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Anti-Burnout Strategies for Solos and Associate Attorneys

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Anti-Burnout Strategies for Solos and Associate Attorneys

This talk should change your life. No small feat, but that's the goal. This program will help you understand where your sense of "overwhelm" is coming from, how the practice of the law makes it inevitable, and what you can do about it. The practice of law is toxic, but that toxicity is related to how we feel we have to "get things done." What if you could change that? As a solo or an associate, there are only so many resources around you, but understanding how to create new tools, how to shift your law practice paradigm, and how to protect yourself are key to avoiding burn out (or recognizing that you are burning out, and doing something about it). You will be introduced to some agile project management techniques that you can implement immediately, as well as principles and approaches to change the way you see the practice of law. We will also cover the three pillars of the Livable Law legal project management method: tasks, time, and things.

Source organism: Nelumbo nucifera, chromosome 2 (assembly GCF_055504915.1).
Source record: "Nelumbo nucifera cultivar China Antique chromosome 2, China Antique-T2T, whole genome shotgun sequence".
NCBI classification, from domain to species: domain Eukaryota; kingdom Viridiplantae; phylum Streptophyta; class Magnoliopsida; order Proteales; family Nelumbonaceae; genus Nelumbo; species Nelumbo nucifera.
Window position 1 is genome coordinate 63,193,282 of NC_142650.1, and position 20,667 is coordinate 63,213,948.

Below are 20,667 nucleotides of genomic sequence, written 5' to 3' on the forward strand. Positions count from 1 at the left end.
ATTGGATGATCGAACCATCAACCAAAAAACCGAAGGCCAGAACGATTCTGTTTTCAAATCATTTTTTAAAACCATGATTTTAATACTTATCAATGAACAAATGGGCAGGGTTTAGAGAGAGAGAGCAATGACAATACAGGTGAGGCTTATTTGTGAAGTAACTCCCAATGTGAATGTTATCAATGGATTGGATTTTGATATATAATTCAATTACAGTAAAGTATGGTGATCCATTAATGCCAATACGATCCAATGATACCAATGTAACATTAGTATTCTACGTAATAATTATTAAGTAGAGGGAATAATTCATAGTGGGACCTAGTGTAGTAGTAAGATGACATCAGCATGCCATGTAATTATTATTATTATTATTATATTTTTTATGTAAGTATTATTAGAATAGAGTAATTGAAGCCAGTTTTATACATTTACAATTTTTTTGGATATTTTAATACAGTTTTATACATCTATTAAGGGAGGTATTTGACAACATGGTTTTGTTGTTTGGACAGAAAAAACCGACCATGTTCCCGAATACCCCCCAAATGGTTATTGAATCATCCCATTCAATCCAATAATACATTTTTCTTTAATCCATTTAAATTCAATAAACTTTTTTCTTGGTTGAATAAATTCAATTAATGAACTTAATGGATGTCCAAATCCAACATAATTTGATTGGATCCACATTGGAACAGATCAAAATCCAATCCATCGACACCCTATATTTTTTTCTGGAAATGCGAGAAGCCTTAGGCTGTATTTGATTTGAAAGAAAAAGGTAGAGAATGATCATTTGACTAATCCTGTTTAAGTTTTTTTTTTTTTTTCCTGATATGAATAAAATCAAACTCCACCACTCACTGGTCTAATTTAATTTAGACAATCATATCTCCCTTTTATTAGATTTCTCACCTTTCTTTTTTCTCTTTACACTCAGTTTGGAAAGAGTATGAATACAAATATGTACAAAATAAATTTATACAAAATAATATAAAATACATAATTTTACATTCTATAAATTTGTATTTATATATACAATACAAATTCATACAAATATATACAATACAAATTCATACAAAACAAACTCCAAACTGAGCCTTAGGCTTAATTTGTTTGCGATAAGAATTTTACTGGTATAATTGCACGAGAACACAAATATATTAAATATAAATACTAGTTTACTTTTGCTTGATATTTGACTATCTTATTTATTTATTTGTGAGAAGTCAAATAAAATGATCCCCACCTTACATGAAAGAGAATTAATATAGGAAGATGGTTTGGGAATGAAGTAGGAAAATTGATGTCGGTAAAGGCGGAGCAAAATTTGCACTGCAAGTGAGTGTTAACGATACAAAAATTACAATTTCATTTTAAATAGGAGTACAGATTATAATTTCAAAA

Transcript